Vermont plans to become the first state to adopt a single-payer health-care system. Its backers say it will cut costs and create jobs, but critics say the centralized control will drive away doctors.
Mark Collier/Times Argus/AP/File
When Dr. Alan Binnick decided to retire after 34 years, he tried for more than a year to find someone to take over his dermatology practice in the southwestern Vermont town of Bennington – free of charge.
Last November, he gave up, saying his search failed in no small part because of Vermont’s health-care reform effort, perhaps the most radical in the United States.
“There’s a sense of uncertainty that made (potential doctors) choose other positions elsewhere, where they know they’re in demand,” Dr. Binnick says.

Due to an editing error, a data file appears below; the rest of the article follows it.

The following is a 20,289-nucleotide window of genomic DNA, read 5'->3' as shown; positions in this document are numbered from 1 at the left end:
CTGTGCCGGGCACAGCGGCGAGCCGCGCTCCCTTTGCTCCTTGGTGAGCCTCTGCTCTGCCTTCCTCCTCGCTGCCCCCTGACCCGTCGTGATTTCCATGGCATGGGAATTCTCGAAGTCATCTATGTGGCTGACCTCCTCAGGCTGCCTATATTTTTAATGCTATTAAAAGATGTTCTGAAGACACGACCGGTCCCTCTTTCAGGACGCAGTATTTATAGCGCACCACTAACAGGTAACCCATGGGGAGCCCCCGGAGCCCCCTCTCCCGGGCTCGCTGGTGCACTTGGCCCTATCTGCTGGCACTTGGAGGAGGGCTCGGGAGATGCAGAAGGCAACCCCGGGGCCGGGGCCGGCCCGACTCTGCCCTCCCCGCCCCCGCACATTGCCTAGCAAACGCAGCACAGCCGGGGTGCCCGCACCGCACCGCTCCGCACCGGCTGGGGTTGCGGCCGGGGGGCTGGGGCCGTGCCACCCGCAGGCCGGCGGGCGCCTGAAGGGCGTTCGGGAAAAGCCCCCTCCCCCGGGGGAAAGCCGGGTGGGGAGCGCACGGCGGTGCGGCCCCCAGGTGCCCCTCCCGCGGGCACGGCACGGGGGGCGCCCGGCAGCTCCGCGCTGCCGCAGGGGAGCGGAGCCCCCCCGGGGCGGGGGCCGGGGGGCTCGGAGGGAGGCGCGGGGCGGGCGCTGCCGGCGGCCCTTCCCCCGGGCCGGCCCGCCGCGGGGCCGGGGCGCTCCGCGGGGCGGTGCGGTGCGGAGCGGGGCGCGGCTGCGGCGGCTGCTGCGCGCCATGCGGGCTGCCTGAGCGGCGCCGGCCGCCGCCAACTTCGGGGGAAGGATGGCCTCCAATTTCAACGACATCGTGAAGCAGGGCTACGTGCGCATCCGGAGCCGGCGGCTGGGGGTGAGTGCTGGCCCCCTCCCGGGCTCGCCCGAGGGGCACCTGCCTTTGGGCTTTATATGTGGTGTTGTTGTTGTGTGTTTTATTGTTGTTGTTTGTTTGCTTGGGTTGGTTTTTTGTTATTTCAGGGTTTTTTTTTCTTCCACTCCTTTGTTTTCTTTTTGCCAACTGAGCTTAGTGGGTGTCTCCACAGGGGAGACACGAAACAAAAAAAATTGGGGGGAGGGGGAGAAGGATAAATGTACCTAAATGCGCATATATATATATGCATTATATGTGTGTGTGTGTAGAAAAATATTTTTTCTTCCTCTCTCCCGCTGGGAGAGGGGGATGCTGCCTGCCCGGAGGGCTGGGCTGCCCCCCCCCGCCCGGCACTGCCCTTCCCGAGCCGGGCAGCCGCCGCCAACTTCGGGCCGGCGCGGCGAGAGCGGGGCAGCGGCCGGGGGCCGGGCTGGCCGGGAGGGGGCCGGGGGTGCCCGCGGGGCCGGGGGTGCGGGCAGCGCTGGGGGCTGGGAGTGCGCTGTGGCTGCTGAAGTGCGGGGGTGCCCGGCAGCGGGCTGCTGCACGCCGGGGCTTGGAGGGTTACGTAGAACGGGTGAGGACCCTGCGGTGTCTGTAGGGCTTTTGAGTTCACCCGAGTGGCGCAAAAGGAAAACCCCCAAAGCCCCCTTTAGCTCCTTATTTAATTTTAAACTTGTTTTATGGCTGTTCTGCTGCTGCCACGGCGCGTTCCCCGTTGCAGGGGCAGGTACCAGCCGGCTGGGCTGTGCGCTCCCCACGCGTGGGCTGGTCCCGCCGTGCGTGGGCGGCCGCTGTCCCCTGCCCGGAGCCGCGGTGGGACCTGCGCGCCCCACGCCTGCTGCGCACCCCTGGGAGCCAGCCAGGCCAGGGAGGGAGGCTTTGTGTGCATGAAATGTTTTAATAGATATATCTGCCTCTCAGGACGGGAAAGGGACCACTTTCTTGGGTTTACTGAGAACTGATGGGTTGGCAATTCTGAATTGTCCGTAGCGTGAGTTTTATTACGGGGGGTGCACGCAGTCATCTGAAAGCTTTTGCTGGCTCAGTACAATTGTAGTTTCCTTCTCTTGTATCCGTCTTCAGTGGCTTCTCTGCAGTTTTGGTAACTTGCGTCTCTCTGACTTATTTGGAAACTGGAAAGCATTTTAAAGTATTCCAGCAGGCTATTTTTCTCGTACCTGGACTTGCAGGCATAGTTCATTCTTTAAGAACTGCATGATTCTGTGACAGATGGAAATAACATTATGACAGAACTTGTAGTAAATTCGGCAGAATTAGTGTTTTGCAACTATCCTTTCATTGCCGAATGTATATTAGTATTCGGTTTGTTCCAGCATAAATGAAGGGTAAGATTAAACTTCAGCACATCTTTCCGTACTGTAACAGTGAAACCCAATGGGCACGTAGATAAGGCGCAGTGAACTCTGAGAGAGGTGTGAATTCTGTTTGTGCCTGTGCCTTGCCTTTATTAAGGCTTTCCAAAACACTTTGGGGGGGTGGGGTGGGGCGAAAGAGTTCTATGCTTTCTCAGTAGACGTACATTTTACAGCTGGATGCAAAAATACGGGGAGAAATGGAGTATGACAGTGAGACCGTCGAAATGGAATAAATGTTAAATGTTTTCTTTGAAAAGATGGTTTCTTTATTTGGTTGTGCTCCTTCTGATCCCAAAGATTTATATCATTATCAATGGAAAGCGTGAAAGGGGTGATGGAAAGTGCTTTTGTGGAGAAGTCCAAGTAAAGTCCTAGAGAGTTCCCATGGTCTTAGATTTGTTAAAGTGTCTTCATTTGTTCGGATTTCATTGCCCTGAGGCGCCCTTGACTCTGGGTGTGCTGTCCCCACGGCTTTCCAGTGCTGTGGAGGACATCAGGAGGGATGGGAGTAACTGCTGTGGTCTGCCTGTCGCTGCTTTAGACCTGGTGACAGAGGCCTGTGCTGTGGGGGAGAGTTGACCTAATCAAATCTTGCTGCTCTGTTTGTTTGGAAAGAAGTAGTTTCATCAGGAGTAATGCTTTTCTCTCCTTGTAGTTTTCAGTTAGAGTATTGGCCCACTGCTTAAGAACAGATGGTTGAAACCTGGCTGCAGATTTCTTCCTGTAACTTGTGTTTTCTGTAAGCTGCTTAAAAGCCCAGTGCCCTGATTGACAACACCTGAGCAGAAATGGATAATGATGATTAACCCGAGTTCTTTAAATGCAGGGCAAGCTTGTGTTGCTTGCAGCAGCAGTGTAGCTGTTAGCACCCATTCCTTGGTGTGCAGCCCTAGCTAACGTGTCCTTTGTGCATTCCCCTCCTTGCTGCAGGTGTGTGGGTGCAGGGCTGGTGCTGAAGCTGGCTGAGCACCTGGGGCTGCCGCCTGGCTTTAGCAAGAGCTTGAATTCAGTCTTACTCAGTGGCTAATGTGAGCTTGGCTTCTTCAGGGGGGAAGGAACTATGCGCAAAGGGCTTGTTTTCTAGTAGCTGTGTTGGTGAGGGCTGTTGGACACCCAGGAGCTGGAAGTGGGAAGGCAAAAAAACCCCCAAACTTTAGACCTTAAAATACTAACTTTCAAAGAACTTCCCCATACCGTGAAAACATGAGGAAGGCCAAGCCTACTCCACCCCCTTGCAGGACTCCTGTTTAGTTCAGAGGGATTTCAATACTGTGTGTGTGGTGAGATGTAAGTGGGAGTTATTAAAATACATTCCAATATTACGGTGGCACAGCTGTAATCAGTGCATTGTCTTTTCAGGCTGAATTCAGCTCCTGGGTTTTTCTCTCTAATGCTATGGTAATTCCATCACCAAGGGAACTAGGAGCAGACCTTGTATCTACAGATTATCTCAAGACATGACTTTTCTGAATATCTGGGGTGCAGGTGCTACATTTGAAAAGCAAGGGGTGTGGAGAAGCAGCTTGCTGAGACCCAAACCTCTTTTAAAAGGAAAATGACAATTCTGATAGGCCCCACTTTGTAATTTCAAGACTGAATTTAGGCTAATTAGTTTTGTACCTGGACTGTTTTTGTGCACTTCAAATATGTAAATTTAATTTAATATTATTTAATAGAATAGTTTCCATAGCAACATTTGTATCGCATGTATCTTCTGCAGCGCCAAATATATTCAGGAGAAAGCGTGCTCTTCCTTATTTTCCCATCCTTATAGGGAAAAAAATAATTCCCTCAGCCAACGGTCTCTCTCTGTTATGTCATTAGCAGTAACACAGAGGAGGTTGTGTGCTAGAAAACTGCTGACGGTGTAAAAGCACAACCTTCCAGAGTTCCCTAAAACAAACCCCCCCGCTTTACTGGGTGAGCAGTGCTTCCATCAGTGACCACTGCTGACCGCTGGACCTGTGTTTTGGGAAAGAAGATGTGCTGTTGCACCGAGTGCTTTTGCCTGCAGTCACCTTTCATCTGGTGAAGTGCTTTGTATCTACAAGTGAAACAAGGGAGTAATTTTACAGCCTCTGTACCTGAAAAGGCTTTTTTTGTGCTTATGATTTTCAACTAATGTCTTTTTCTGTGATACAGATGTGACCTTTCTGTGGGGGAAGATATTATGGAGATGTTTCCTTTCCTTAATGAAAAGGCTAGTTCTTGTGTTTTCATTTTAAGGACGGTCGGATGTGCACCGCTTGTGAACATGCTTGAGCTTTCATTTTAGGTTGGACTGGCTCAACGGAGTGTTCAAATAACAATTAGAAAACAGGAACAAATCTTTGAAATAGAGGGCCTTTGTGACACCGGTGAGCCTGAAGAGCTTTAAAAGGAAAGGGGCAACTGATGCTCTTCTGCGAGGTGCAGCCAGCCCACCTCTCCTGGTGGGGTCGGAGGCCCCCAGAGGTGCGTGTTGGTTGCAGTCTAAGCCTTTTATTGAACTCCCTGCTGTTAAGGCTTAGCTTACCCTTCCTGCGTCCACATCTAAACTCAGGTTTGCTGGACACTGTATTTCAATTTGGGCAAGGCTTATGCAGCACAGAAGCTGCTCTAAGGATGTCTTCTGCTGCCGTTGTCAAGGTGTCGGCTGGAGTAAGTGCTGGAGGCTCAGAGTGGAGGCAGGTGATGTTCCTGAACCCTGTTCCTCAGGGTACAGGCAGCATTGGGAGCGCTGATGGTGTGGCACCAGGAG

Tiny, quirky Vermont is at it again, tackling pressing social concerns with a progressive vengeance. This time, it’s health care, and if all goes well, by 2017 or even earlier, the state of 626,000 plans to become the first in the country to adopt a single-payer system. But there’s serious uncertainty about what it will look like, and how it will be paid for.
“It’s one model for solving the health-care problem, and it’s quite different from what the rest of the country is heading toward,” says Elliott S. Fisher, director of the Center for Population Health at the Dartmouth Institute in Hanover, N.H. “I think it’ll have tremendous significance.”
The Supreme Court’s June 28 decision cleared the way for President Obama’s Affordable Care Act, with some provisions kicking in as early as next year. The act drew much of its framework from the landmark 2006 Massachusetts law that for the first time mandated that all residents have health insurance.
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